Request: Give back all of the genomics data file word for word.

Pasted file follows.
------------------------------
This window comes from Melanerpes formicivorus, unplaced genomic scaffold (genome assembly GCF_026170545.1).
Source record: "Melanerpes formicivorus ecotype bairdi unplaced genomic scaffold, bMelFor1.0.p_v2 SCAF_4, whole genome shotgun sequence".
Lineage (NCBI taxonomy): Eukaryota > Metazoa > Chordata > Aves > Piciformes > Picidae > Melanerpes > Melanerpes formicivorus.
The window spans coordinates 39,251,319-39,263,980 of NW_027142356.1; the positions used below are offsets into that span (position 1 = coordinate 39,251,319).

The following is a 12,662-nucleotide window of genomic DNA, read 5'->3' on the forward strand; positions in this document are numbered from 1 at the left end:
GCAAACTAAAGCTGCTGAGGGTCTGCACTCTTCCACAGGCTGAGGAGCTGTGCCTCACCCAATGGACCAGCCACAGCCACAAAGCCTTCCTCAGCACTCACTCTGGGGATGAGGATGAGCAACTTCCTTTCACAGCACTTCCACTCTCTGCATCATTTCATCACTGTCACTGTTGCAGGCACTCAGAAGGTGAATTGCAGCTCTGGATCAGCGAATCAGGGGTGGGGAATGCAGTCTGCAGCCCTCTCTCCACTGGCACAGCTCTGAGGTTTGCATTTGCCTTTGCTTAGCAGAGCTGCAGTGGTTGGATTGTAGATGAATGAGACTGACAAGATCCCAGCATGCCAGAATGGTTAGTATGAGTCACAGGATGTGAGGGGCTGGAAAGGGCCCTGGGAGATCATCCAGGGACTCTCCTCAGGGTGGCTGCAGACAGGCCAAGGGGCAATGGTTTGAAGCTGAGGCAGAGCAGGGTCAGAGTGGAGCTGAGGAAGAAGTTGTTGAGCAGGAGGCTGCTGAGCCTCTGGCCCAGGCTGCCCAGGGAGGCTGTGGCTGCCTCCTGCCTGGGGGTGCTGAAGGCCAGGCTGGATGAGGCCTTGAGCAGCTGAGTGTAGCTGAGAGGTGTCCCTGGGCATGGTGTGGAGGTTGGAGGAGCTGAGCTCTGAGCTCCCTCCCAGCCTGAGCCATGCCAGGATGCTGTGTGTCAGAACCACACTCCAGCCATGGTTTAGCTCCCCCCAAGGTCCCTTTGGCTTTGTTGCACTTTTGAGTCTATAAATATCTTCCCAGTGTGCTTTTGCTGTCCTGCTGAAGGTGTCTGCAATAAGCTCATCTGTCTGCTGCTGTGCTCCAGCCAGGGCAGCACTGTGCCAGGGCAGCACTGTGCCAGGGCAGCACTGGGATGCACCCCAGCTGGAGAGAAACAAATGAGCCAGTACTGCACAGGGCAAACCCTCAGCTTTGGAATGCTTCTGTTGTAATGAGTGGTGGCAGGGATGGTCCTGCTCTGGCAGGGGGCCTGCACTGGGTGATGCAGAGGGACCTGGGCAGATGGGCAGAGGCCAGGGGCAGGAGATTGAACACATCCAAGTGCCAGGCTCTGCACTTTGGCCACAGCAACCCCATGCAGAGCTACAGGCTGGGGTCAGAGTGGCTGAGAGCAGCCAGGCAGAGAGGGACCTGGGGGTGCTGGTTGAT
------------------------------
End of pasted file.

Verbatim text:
This window comes from Melanerpes formicivorus, unplaced genomic scaffold (genome assembly GCF_026170545.1).
Source record: "Melanerpes formicivorus ecotype bairdi unplaced genomic scaffold, bMelFor1.0.p_v2 SCAF_4, whole genome shotgun sequence".
Lineage (NCBI taxonomy): Eukaryota > Metazoa > Chordata > Aves > Piciformes > Picidae > Melanerpes > Melanerpes formicivorus.
The window spans coordinates 39,251,319-39,263,980 of NW_027142356.1; the positions used below are offsets into that span (position 1 = coordinate 39,251,319).

The following is a 12,662-nucleotide window of genomic DNA, read 5'->3' on the forward strand; positions in this document are numbered from 1 at the left end:
GCAAACTAAAGCTGCTGAGGGTCTGCACTCTTCCACAGGCTGAGGAGCTGTGCCTCACCCAATGGACCAGCCACAGCCACAAAGCCTTCCTCAGCACTCACTCTGGGGATGAGGATGAGCAACTTCCTTTCACAGCACTTCCACTCTCTGCATCATTTCATCACTGTCACTGTTGCAGGCACTCAGAAGGTGAATTGCAGCTCTGGATCAGCGAATCAGGGGTGGGGAATGCAGTCTGCAGCCCTCTCTCCACTGGCACAGCTCTGAGGTTTGCATTTGCCTTTGCTTAGCAGAGCTGCAGTGGTTGGATTGTAGATGAATGAGACTGACAAGATCCCAGCATGCCAGAATGGTTAGTATGAGTCACAGGATGTGAGGGGCTGGAAAGGGCCCTGGGAGATCATCCAGGGACTCTCCTCAGGGTGGCTGCAGACAGGCCAAGGGGCAATGGTTTGAAGCTGAGGCAGAGCAGGGTCAGAGTGGAGCTGAGGAAGAAGTTGTTGAGCAGGAGGCTGCTGAGCCTCTGGCCCAGGCTGCCCAGGGAGGCTGTGGCTGCCTCCTGCCTGGGGGTGCTGAAGGCCAGGCTGGATGAGGCCTTGAGCAGCTGAGTGTAGCTGAGAGGTGTCCCTGGGCATGGTGTGGAGGTTGGAGGAGCTGAGCTCTGAGCTCCCTCCCAGCCTGAGCCATGCCAGGATGCTGTGTGTCAGAACCACACTCCAGCCATGGTTTAGCTCCCCCCAAGGTCCCTTTGGCTTTGTTGCACTTTTGAGTCTATAAATATCTTCCCAGTGTGCTTTTGCTGTCCTGCTGAAGGTGTCTGCAATAAGCTCATCTGTCTGCTGCTGTGCTCCAGCCAGGGCAGCACTGTGCCAGGGCAGCACTGTGCCAGGGCAGCACTGGGATGCACCCCAGCTGGAGAGAAACAAATGAGCCAGTACTGCACAGGGCAAACCCTCAGCTTTGGAATGCTTCTGTTGTAATGAGTGGTGGCAGGGATGGTCCTGCTCTGGCAGGGGGCCTGCACTGGGTGATGCAGAGGGACCTGGGCAGATGGGCAGAGGCCAGGGGCAGGAGATTGAACACATCCAAGTGCCAGGCTCTGCACTTTGGCCACAGCAACCCCATGCAGAGCTACAGGCTGGGGTCAGAGTGGCTGAGAGCAGCCAGGCAGAGAGGGACCTGGGGGTGCTGGTTGAT